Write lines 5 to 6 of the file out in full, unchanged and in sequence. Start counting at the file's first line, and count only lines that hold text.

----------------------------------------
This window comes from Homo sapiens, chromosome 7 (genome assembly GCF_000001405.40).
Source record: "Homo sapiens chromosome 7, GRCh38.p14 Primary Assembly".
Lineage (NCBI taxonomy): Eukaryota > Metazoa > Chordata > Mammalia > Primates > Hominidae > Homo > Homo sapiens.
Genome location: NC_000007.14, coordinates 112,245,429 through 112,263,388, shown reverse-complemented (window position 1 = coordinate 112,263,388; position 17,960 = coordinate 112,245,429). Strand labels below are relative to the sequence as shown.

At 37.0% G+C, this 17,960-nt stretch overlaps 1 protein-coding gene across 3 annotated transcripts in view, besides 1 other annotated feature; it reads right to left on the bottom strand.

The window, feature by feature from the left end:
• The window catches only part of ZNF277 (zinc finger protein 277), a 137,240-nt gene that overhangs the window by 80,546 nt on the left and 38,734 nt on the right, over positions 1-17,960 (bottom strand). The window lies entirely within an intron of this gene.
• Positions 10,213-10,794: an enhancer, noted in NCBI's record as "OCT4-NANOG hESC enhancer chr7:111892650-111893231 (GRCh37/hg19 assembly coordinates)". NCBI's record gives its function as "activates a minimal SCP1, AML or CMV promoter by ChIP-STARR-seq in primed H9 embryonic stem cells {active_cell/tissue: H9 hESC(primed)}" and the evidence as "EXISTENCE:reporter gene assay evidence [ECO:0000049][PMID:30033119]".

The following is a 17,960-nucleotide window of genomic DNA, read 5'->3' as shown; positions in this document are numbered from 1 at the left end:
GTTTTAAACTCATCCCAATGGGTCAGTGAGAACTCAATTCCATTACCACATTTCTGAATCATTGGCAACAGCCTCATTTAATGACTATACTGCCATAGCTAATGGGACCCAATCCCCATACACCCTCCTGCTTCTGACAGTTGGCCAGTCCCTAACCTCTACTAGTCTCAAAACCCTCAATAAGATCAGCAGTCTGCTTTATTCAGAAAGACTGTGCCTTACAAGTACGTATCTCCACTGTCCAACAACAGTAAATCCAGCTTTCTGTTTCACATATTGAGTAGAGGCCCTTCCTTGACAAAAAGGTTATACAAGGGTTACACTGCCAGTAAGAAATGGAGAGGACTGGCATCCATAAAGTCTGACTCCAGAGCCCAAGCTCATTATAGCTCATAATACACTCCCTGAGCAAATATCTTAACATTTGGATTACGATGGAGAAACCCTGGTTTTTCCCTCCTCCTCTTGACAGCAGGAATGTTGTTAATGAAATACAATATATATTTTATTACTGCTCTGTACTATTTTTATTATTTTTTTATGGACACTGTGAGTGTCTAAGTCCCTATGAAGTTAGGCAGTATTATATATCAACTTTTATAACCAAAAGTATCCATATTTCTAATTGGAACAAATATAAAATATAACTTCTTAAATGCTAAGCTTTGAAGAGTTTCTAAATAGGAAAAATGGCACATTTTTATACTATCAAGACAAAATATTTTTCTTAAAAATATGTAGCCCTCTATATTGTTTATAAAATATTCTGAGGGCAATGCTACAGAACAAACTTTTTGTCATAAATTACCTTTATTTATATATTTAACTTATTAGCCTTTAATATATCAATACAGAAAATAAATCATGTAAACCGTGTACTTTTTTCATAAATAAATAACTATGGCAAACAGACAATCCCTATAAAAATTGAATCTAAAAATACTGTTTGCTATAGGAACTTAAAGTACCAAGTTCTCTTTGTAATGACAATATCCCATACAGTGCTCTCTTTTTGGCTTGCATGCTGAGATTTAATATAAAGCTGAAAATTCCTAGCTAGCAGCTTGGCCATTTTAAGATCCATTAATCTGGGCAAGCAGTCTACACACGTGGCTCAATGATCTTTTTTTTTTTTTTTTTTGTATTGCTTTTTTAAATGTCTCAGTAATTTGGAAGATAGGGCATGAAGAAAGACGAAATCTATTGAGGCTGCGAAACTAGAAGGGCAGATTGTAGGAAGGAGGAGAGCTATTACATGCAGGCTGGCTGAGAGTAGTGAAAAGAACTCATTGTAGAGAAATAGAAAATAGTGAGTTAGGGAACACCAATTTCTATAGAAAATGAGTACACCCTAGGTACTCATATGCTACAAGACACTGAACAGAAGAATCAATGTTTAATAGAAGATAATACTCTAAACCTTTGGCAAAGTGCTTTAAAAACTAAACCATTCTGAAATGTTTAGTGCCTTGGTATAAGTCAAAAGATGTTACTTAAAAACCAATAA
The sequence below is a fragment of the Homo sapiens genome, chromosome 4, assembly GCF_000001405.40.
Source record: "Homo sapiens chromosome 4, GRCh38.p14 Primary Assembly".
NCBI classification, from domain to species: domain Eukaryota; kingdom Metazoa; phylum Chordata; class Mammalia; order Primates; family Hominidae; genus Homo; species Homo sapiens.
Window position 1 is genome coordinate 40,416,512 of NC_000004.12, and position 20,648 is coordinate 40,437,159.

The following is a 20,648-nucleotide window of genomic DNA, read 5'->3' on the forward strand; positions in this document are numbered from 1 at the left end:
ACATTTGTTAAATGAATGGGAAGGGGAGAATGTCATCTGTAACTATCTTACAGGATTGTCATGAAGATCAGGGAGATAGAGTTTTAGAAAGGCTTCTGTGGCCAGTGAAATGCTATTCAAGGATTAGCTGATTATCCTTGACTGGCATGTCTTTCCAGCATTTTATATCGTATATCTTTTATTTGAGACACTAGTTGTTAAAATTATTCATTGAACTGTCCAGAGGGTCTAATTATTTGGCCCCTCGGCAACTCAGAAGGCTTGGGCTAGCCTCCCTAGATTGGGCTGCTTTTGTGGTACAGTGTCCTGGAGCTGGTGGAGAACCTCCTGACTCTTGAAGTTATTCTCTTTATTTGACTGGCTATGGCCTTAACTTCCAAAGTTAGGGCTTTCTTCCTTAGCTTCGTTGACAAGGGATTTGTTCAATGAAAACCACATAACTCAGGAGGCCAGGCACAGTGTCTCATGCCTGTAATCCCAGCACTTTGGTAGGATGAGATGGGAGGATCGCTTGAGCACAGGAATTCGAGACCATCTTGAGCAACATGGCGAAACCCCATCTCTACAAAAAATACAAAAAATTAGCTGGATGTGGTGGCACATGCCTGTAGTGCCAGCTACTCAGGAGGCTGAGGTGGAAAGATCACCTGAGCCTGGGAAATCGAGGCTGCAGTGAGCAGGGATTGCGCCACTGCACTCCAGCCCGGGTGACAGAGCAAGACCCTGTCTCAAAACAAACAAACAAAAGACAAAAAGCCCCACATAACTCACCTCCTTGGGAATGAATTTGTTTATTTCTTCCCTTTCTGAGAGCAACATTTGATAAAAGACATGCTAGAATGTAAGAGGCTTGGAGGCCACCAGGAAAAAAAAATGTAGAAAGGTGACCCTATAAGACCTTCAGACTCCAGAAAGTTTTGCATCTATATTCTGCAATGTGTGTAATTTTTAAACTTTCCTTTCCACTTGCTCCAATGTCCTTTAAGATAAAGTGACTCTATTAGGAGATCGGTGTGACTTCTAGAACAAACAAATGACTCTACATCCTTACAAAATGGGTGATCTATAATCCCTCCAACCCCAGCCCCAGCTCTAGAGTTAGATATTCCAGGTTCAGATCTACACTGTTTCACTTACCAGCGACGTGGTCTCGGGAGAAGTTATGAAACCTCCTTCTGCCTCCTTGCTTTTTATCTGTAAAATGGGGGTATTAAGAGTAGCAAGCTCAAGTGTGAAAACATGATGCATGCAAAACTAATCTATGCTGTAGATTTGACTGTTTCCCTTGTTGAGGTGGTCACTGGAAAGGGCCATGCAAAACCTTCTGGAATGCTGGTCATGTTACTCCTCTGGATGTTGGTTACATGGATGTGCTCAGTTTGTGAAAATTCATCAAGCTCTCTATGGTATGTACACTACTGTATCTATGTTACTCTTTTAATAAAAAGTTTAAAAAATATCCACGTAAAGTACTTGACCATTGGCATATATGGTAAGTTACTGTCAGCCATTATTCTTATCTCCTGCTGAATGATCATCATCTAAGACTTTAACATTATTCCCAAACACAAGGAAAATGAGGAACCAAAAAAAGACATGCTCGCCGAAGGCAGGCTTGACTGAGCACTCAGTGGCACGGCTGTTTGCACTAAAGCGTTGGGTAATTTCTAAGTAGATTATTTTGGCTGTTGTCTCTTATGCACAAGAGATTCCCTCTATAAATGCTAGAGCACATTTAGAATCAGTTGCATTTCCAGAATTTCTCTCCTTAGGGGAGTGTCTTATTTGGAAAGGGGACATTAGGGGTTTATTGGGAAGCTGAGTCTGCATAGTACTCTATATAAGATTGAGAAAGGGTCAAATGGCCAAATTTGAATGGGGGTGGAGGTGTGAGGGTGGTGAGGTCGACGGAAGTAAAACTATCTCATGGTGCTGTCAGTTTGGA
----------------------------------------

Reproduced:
At 37.0% G+C, this 17,960-nt stretch overlaps 1 protein-coding gene across 3 annotated transcripts in view, besides 1 other annotated feature; it reads right to left on the bottom strand.

The window, feature by feature from the left end: